Lesson Tuesday

In the last lesson, we explored how to dynamically display data in our Angular templates. We also created our first Task using an object literal.

...
  firstTask = {
    description: "Finish weekend Angular homework for Epicodus course"
  }
...

However, because we'll eventually make many Task objects, it would make more sense to create a Task class with a reusable constructor. This class will function as our model.

As we learned in the Modern JavaScript MVCs lesson, the model represents the data being displayed in the application. In a to do application, we'll need Task data.

Creating a Model

We'll start by adding a Task class declaration to our existing root component file, removing our previous object literal. We'll also expand our Tasks to include two properties instead of one:

  • A boolean called done with a default value of false.
  • A string named description containing details about the Task.

Add the following code at the end of app.component.ts:

app/app.component.ts
...
export class Task {
  public done: boolean = false;
  constructor(public description: string) { }
}

Our new model class resides outside of the AppComponent class. It also includes the export keyword so other areas of our application may access it.

Let's use our Task constructor to create our first Task object. Replace the firstTaskproperty with the following code:

app/app.component.ts
...

export class AppComponent {
  ...
  firstTask: Task = new Task("Finish weekend Angular homework for Epicodus course");
}
...

Notice that we now define our firstTask variable as the Task type. Because we've exported a Task class, Task is now a valid data type for variables. When we refresh the browser, everything should still be working.

Separating Out the Model

While this works fine, it's not ideal. What if multiple components need to access the model? Also, what if we had a really large application? It would be hard to find this model if the code is buried in one of many components. Our code would be harder to read and reason about. We should follow the principle of separation of concerns; our components shouldn't be concerning themselves with model data. Our components should just be focused on how the application looks and behaves.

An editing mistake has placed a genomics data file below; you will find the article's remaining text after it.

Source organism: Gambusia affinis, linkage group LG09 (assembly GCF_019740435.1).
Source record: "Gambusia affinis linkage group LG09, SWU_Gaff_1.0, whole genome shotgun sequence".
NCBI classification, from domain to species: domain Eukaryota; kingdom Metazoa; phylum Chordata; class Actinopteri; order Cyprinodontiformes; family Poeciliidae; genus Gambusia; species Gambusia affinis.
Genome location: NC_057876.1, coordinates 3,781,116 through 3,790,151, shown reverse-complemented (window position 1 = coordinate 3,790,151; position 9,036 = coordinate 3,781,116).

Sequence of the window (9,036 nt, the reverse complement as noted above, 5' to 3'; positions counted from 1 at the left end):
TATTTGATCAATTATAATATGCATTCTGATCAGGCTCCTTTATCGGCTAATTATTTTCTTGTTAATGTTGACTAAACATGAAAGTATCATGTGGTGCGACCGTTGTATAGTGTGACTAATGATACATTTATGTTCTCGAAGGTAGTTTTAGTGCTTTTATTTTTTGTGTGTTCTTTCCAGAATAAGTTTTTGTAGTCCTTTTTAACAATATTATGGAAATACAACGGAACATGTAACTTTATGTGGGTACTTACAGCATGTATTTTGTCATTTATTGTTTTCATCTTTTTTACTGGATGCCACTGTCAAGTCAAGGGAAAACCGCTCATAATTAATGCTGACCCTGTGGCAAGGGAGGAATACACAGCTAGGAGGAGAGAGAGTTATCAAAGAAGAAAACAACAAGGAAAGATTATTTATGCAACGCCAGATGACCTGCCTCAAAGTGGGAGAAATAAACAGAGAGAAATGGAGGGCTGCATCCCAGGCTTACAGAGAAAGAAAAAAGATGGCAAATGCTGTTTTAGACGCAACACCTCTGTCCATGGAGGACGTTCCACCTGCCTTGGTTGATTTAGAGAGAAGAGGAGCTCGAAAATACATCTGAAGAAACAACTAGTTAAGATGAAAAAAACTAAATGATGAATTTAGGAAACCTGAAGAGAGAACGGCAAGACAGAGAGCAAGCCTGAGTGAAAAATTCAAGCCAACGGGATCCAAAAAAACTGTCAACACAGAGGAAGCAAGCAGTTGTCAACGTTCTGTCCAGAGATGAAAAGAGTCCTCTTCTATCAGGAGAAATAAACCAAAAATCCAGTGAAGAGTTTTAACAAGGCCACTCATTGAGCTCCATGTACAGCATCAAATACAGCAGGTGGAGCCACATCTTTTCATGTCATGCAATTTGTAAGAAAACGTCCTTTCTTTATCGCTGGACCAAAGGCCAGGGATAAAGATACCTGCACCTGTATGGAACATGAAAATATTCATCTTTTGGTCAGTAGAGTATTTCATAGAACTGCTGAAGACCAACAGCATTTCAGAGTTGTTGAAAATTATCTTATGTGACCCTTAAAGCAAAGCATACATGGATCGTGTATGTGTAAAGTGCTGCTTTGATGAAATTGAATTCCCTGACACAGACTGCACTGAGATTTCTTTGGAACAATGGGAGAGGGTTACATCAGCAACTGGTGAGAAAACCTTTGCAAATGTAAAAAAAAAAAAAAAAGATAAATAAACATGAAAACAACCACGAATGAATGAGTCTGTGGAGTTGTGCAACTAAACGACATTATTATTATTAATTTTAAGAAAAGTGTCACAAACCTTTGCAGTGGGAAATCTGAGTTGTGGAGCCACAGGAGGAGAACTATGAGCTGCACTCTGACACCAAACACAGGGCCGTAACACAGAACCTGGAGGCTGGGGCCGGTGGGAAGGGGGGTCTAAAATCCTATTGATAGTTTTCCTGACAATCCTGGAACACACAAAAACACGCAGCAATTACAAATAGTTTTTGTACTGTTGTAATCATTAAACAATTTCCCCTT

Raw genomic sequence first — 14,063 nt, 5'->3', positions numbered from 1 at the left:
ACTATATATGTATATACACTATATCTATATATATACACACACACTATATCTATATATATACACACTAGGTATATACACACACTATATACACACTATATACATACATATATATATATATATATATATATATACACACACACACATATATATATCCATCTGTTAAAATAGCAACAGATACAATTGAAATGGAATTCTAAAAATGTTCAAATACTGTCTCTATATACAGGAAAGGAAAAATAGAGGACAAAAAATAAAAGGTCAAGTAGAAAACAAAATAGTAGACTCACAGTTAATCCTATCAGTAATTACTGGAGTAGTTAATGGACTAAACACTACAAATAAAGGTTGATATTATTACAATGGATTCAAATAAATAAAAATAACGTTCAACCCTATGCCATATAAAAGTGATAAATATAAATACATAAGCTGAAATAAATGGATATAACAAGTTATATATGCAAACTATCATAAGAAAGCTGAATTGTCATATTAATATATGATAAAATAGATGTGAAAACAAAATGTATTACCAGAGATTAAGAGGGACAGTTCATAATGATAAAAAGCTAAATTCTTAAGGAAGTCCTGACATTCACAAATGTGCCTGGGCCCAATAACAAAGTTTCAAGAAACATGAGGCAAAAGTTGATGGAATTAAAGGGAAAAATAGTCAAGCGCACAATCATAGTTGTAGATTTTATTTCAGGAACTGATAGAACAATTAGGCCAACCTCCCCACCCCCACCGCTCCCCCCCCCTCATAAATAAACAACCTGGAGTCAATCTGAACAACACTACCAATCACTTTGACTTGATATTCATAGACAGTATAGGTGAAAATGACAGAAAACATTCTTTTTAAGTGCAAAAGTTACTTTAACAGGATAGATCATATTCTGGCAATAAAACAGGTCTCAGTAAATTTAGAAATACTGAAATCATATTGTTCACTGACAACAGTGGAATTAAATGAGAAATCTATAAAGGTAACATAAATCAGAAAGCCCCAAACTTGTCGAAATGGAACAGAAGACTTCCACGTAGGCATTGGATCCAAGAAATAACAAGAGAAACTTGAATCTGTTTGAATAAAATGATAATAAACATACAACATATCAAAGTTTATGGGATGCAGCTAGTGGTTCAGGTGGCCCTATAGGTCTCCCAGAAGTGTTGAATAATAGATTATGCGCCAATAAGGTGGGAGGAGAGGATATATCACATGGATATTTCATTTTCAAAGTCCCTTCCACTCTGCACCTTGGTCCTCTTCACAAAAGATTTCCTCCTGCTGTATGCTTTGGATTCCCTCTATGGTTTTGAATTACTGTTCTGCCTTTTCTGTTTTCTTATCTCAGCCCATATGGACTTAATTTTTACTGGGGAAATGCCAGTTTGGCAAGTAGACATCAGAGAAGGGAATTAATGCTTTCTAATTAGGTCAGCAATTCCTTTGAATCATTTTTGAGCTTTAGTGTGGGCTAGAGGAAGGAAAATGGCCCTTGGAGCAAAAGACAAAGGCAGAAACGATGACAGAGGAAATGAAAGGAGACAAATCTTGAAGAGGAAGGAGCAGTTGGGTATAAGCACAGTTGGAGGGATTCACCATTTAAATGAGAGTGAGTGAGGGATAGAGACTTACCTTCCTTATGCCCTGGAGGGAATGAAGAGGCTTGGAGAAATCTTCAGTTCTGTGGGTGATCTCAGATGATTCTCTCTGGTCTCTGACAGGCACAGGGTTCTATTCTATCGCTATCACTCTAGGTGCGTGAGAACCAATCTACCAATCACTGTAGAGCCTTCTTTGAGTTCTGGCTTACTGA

Let's create a new file called task.model.ts and put it inside a new directory called models (which should be inside our app directory). Model file names should be lowercase and should be the name of the class followed by a .model.ts extension.

Now we'll move our Task model from the root component (app.component.ts) into our new dedicated model file (task.model.ts):

app/models/task.model.ts
export class Task {
  public done: boolean = false;
  constructor(public description: string) { }
}

Next we need to add an import statement to app.component.ts so it knows about the model:

app/app.component.ts
import { Component } from '@angular/core';
import { Task } from './models/task.model';
...

If we refresh the browser, everything is still working.

We should always keep our models separate from our components. This makes our code more readable, easy to reason about, and also makes it easier to expand our application.

We can now define data with a model and dynamically display the data in a view. In the next lesson, we'll add more Tasks to our list and explore directives that will allow us to add loops and conditionals directly to our component templates.